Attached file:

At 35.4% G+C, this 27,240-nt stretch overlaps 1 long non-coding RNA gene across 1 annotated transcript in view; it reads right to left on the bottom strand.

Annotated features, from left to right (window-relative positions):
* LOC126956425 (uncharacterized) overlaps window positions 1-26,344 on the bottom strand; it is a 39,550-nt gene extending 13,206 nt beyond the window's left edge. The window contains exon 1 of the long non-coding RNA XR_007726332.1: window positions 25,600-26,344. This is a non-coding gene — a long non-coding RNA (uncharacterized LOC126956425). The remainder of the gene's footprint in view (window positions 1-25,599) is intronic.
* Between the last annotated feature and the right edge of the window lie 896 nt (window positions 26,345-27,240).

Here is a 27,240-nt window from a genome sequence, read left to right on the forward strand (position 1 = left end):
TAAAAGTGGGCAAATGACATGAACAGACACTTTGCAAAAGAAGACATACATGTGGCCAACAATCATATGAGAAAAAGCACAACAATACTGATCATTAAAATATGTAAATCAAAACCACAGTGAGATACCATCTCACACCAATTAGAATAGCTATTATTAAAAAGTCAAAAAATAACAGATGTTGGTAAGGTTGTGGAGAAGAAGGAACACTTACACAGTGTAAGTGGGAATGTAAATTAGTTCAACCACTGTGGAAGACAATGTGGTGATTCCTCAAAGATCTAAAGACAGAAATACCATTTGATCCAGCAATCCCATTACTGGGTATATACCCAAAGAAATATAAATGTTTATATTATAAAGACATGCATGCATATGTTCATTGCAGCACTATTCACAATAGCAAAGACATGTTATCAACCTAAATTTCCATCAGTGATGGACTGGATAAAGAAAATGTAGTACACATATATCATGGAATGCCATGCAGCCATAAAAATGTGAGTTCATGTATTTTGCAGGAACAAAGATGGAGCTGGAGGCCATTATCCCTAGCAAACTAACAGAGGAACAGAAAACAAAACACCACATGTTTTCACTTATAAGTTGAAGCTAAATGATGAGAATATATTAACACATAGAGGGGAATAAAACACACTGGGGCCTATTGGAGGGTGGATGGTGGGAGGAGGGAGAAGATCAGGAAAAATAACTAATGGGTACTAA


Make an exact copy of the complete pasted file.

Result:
At 35.4% G+C, this 27,240-nt stretch overlaps 1 long non-coding RNA gene across 1 annotated transcript in view; it reads right to left on the bottom strand.

Annotated features, from left to right (window-relative positions):
* LOC126956425 (uncharacterized) overlaps window positions 1-26,344 on the bottom strand; it is a 39,550-nt gene extending 13,206 nt beyond the window's left edge. The window contains exon 1 of the long non-coding RNA XR_007726332.1: window positions 25,600-26,344. This is a non-coding gene — a long non-coding RNA (uncharacterized LOC126956425). The remainder of the gene's footprint in view (window positions 1-25,599) is intronic.
* Between the last annotated feature and the right edge of the window lie 896 nt (window positions 26,345-27,240).

Here is a 27,240-nt window from a genome sequence, read left to right on the forward strand (position 1 = left end):
TAAAAGTGGGCAAATGACATGAACAGACACTTTGCAAAAGAAGACATACATGTGGCCAACAATCATATGAGAAAAAGCACAACAATACTGATCATTAAAATATGTAAATCAAAACCACAGTGAGATACCATCTCACACCAATTAGAATAGCTATTATTAAAAAGTCAAAAAATAACAGATGTTGGTAAGGTTGTGGAGAAGAAGGAACACTTACACAGTGTAAGTGGGAATGTAAATTAGTTCAACCACTGTGGAAGACAATGTGGTGATTCCTCAAAGATCTAAAGACAGAAATACCATTTGATCCAGCAATCCCATTACTGGGTATATACCCAAAGAAATATAAATGTTTATATTATAAAGACATGCATGCATATGTTCATTGCAGCACTATTCACAATAGCAAAGACATGTTATCAACCTAAATTTCCATCAGTGATGGACTGGATAAAGAAAATGTAGTACACATATATCATGGAATGCCATGCAGCCATAAAAATGTGAGTTCATGTATTTTGCAGGAACAAAGATGGAGCTGGAGGCCATTATCCCTAGCAAACTAACAGAGGAACAGAAAACAAAACACCACATGTTTTCACTTATAAGTTGAAGCTAAATGATGAGAATATATTAACACATAGAGGGGAATAAAACACACTGGGGCCTATTGGAGGGTGGATGGTGGGAGGAGGGAGAAGATCAGGAAAAATAACTAATGGGTACTAA